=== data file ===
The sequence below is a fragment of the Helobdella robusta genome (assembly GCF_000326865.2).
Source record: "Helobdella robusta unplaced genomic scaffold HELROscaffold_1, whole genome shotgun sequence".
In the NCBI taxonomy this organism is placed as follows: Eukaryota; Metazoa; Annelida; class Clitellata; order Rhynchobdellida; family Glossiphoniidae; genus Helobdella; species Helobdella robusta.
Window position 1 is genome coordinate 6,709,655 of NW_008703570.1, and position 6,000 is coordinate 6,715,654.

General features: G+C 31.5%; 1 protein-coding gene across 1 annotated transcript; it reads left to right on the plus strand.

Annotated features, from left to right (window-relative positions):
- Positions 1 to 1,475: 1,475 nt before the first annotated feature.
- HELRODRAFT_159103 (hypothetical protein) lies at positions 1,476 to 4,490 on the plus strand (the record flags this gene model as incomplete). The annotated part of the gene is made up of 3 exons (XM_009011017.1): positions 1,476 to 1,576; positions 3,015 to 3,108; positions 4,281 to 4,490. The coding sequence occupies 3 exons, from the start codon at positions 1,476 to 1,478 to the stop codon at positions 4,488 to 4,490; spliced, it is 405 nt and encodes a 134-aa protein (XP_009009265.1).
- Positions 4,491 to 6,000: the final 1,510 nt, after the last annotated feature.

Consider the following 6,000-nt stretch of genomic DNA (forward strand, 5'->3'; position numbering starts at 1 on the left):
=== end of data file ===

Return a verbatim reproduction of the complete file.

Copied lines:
The sequence below is a fragment of the Helobdella robusta genome (assembly GCF_000326865.2).
Source record: "Helobdella robusta unplaced genomic scaffold HELROscaffold_1, whole genome shotgun sequence".
In the NCBI taxonomy this organism is placed as follows: Eukaryota; Metazoa; Annelida; class Clitellata; order Rhynchobdellida; family Glossiphoniidae; genus Helobdella; species Helobdella robusta.
Window position 1 is genome coordinate 6,709,655 of NW_008703570.1, and position 6,000 is coordinate 6,715,654.

General features: G+C 31.5%; 1 protein-coding gene across 1 annotated transcript; it reads left to right on the plus strand.

Annotated features, from left to right (window-relative positions):
- Positions 1 to 1,475: 1,475 nt before the first annotated feature.
- HELRODRAFT_159103 (hypothetical protein) lies at positions 1,476 to 4,490 on the plus strand (the record flags this gene model as incomplete). The annotated part of the gene is made up of 3 exons (XM_009011017.1): positions 1,476 to 1,576; positions 3,015 to 3,108; positions 4,281 to 4,490. The coding sequence occupies 3 exons, from the start codon at positions 1,476 to 1,478 to the stop codon at positions 4,488 to 4,490; spliced, it is 405 nt and encodes a 134-aa protein (XP_009009265.1).
- Positions 4,491 to 6,000: the final 1,510 nt, after the last annotated feature.

Consider the following 6,000-nt stretch of genomic DNA (forward strand, 5'->3'; position numbering starts at 1 on the left):